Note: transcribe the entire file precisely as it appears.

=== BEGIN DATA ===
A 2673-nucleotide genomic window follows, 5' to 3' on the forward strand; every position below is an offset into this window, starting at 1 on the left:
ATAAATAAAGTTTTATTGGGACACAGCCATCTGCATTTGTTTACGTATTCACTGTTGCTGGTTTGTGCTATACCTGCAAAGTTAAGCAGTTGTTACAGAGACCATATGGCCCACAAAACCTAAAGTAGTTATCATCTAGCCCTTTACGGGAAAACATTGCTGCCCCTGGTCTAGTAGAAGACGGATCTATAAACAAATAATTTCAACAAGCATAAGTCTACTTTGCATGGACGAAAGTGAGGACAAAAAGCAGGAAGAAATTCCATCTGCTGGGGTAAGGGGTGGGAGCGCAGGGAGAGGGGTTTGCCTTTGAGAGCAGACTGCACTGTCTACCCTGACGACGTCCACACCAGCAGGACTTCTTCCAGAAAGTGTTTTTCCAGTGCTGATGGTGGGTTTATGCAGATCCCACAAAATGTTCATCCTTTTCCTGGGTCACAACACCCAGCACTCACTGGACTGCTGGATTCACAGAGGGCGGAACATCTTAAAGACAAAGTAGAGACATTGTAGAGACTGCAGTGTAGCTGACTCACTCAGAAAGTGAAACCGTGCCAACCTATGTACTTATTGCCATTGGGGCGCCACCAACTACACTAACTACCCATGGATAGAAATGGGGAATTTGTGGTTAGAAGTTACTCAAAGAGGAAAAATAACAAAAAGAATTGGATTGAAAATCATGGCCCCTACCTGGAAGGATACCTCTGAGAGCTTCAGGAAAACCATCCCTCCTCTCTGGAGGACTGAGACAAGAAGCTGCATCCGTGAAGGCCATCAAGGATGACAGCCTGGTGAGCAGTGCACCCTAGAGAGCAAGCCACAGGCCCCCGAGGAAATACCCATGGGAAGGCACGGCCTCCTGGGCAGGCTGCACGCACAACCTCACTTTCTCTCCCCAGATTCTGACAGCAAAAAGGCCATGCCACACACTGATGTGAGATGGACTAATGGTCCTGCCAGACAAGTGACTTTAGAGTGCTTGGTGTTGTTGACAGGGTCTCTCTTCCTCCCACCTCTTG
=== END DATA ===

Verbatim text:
A 2673-nucleotide genomic window follows, 5' to 3' on the forward strand; every position below is an offset into this window, starting at 1 on the left:
ATAAATAAAGTTTTATTGGGACACAGCCATCTGCATTTGTTTACGTATTCACTGTTGCTGGTTTGTGCTATACCTGCAAAGTTAAGCAGTTGTTACAGAGACCATATGGCCCACAAAACCTAAAGTAGTTATCATCTAGCCCTTTACGGGAAAACATTGCTGCCCCTGGTCTAGTAGAAGACGGATCTATAAACAAATAATTTCAACAAGCATAAGTCTACTTTGCATGGACGAAAGTGAGGACAAAAAGCAGGAAGAAATTCCATCTGCTGGGGTAAGGGGTGGGAGCGCAGGGAGAGGGGTTTGCCTTTGAGAGCAGACTGCACTGTCTACCCTGACGACGTCCACACCAGCAGGACTTCTTCCAGAAAGTGTTTTTCCAGTGCTGATGGTGGGTTTATGCAGATCCCACAAAATGTTCATCCTTTTCCTGGGTCACAACACCCAGCACTCACTGGACTGCTGGATTCACAGAGGGCGGAACATCTTAAAGACAAAGTAGAGACATTGTAGAGACTGCAGTGTAGCTGACTCACTCAGAAAGTGAAACCGTGCCAACCTATGTACTTATTGCCATTGGGGCGCCACCAACTACACTAACTACCCATGGATAGAAATGGGGAATTTGTGGTTAGAAGTTACTCAAAGAGGAAAAATAACAAAAAGAATTGGATTGAAAATCATGGCCCCTACCTGGAAGGATACCTCTGAGAGCTTCAGGAAAACCATCCCTCCTCTCTGGAGGACTGAGACAAGAAGCTGCATCCGTGAAGGCCATCAAGGATGACAGCCTGGTGAGCAGTGCACCCTAGAGAGCAAGCCACAGGCCCCCGAGGAAATACCCATGGGAAGGCACGGCCTCCTGGGCAGGCTGCACGCACAACCTCACTTTCTCTCCCCAGATTCTGACAGCAAAAAGGCCATGCCACACACTGATGTGAGATGGACTAATGGTCCTGCCAGACAAGTGACTTTAGAGTGCTTGGTGTTGTTGACAGGGTCTCTCTTCCTCCCACCTCTTG